Cheap Trick House of Blues December 17, 2014
In rock and roll, as in most genres of popular music, there are benefits that come with youth. You have more energy, odds are good you haven't hit your creative peak yet and, if you're lucky, you haven't been in the world long enough to become completely cynical. There's something to be said about writing, recording and performing knowing you still have most of your life ahead of you.
But there's also something to be said for our rock and roll survivors, the road dogs who have put in decades doing this whole music thing we all know and love. Yeah, it's easy to pick on those bands limping through playing the Scout Bar/Concert Pub circuit, but if you can play and you've got the songs, why not do what you love?
And so we come to Cheap Trick, who can still play and who do have the songs and have been doing this whole rock and roll thing for four decades now. And somehow still have the energy to go out and put on a hell of a show.
Robin Zander still has some impressive pipes. He is a classic among classic-rock front men, with all the moves that come with the job. Put a mike and mike stand in his hands and he'll use every inch of the stage to play to the audience. But the most amazing thing remains his voice, which sounds sharp and steady throughout the show.
Rick Nielsen plays guitar the same way that an old magician does his signature effects. When you know what you're doing front to back, it's easy for things to look effortless. It's more than just confidence in your abilities; it's knowing that these things just work. It frees him up to be a free spirit on stage, always in motion, always making a face of some kind, always playing to the crowd, always delivering on the solos.
Perhaps the most interesting part of the night was Tom Petersson's moment in the spotlight, when he took the lead vocals on a cover of Velvet Underground's "Waiting for the Man." For a band that was all fun and games for most of the show, they tackled this track they were all business. No running around, no funny business, just dedication to their craft.
Of course, their own songs killed too. "Hello There" probably ranks somewhere in the top 1 percent of concert openers of all time. "On Top of the World" and "Big Eyes" are songs that really shine in concert. "Dream Police" is even sillier and more delightful when sung with a big group of strangers and "Surrender" is still one of the best rock songs ever written.
Now sure, all these things mentioned in this review are things that have largely been true over the course of their career. Some bands are studio wizards and some bands thrive on the road. Cheap Trick fall in to the latter; At Budokan, so on and so forth, we all know the story.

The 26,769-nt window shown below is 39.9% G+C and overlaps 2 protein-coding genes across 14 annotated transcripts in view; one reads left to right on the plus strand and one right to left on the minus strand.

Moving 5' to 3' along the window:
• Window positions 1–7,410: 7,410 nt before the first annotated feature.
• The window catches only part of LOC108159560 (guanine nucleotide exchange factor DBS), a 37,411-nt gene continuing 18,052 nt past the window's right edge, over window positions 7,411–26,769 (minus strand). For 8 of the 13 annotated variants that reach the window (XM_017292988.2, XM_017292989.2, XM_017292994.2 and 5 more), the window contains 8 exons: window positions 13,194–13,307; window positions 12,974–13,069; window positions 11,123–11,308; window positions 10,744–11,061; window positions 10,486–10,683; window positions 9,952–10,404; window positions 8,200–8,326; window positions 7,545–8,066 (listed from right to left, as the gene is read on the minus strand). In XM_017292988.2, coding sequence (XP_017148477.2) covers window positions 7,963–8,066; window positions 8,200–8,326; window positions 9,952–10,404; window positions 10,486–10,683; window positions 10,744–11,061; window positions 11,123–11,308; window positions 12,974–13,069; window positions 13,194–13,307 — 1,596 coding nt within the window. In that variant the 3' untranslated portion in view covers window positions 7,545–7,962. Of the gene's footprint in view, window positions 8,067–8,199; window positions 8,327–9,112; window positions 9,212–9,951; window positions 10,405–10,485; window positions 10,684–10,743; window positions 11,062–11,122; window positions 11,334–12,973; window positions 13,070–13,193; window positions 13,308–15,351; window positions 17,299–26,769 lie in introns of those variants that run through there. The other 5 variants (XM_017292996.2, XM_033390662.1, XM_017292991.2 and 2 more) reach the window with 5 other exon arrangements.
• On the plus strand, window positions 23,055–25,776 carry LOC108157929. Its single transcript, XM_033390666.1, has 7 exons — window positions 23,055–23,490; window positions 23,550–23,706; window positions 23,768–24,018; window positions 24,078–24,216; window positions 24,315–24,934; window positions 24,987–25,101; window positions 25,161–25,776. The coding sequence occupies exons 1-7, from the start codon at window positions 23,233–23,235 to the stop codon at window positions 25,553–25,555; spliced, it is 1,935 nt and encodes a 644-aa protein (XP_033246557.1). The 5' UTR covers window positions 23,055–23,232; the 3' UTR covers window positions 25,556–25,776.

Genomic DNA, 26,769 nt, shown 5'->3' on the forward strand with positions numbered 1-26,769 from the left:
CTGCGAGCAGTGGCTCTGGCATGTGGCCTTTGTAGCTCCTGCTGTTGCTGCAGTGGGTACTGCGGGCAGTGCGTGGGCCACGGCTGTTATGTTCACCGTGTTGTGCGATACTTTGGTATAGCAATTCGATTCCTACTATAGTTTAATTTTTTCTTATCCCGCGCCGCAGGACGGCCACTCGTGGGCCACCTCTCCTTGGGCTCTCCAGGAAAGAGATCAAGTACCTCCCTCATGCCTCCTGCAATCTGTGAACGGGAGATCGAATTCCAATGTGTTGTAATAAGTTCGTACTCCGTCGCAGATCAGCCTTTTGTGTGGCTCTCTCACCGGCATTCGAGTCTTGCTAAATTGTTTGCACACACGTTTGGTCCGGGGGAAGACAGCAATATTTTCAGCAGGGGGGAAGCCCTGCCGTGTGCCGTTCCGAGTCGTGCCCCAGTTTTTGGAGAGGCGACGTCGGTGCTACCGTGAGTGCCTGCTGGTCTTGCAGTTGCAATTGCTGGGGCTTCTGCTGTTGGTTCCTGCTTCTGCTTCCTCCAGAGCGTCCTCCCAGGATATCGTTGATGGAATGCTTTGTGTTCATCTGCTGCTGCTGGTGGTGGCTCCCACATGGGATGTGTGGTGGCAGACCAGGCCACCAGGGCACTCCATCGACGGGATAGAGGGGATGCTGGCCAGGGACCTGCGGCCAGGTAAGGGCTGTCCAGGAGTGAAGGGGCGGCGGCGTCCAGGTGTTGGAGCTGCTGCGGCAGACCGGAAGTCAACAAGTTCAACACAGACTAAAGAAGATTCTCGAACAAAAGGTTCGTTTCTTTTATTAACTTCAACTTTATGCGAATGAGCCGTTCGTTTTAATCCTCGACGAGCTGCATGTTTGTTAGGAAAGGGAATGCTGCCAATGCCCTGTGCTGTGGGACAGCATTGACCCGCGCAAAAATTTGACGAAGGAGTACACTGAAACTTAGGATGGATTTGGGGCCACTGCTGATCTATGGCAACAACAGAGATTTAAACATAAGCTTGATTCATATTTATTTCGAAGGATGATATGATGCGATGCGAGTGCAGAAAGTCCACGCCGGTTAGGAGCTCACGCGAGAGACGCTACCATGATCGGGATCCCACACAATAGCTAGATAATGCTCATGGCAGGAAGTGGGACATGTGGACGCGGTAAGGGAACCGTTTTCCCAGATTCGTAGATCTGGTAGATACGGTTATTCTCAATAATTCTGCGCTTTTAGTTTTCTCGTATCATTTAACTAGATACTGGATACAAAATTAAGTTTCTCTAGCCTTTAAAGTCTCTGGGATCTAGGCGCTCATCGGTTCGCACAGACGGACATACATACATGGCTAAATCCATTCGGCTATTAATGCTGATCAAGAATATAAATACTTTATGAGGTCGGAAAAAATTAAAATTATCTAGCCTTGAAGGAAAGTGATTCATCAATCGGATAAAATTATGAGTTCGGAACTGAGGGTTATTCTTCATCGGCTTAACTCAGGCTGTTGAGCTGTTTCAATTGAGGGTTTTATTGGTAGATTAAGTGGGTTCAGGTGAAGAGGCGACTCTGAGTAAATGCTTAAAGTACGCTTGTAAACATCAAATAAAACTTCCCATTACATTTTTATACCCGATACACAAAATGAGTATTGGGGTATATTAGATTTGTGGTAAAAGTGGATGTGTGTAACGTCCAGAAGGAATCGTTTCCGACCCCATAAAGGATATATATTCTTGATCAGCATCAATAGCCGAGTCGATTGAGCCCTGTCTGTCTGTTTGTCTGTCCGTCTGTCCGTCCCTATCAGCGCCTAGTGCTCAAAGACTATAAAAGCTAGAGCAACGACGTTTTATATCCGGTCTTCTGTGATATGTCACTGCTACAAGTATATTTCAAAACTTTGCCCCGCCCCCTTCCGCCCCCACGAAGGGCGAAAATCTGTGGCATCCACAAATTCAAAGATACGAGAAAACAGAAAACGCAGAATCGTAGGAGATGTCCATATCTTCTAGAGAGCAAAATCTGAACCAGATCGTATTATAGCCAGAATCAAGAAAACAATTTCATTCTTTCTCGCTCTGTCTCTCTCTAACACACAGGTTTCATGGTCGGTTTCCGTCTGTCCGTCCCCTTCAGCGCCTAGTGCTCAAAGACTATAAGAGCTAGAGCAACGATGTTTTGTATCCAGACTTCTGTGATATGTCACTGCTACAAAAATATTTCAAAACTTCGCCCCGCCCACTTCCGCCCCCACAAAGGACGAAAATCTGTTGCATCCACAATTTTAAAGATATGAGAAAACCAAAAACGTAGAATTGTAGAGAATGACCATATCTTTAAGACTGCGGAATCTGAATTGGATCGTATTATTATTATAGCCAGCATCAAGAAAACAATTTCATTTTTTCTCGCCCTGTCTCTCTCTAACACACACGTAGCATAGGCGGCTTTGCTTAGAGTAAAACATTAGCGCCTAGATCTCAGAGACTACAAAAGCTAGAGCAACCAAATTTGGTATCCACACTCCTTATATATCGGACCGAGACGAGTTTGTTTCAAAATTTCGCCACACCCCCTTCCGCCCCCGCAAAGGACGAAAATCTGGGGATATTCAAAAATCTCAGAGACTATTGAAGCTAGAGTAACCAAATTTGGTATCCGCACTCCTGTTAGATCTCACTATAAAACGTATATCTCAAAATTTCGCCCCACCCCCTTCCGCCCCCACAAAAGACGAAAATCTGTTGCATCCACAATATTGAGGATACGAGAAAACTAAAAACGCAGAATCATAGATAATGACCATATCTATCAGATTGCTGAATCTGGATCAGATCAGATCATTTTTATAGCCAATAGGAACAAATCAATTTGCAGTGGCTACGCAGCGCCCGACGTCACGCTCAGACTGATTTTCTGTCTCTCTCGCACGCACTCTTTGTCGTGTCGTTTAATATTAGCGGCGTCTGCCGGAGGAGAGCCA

Which is not to say that we should completely sleep on their musical output when it comes to considering their place in the greater canon of rock and roll.
Story continues on the next page.
If you're reading this, you probably know that the inductees for the Rock and Roll Hall of Fame were announced earlier this week. There was stuff to smile about (SRV) and stuff to frown about (The Monkees are still due).
For the 12th year, Cheap Trick were snubbed by the Rock Hall, to the surprise of basically no one. They're certainly not the biggest snub; Dick Dale wrote "Misirlou" for fuck's sake and somehow the MC5 have been nominated a grand total of one time.
There's not enough time to get in to an in-depth discussion about why they should be in and why they may never get in, so here's the short version: when you write a song as good as "Surrender," you deserve a small spot in Cleveland as a reward.
But if you need further proof, just go see them live. They're still so good they'll turn you in to a believer. They play to the crowd, but not in a way that feels schlocky or cheap. It feels... classic.
There's something to be said about age and experience.
Personal Bias: A few years ago I was in Vegas on vacation, and having nothing scheduled my final night in town, on a whim I decided to see Cheap Trick cover Sgt. Pepper's. I went from being casually into the band into solid fan territory.
The Crowd: We're all all right! We're all all right!
Overheard In the Crowd: "The last time I paid for a general admission ticket it was $8," said the person behind me at the box office. Thems were the days.
Random Notebook Dump: What is Rick Nielsen's guitar-pick budget like? Man is generous with the way he hands them out.
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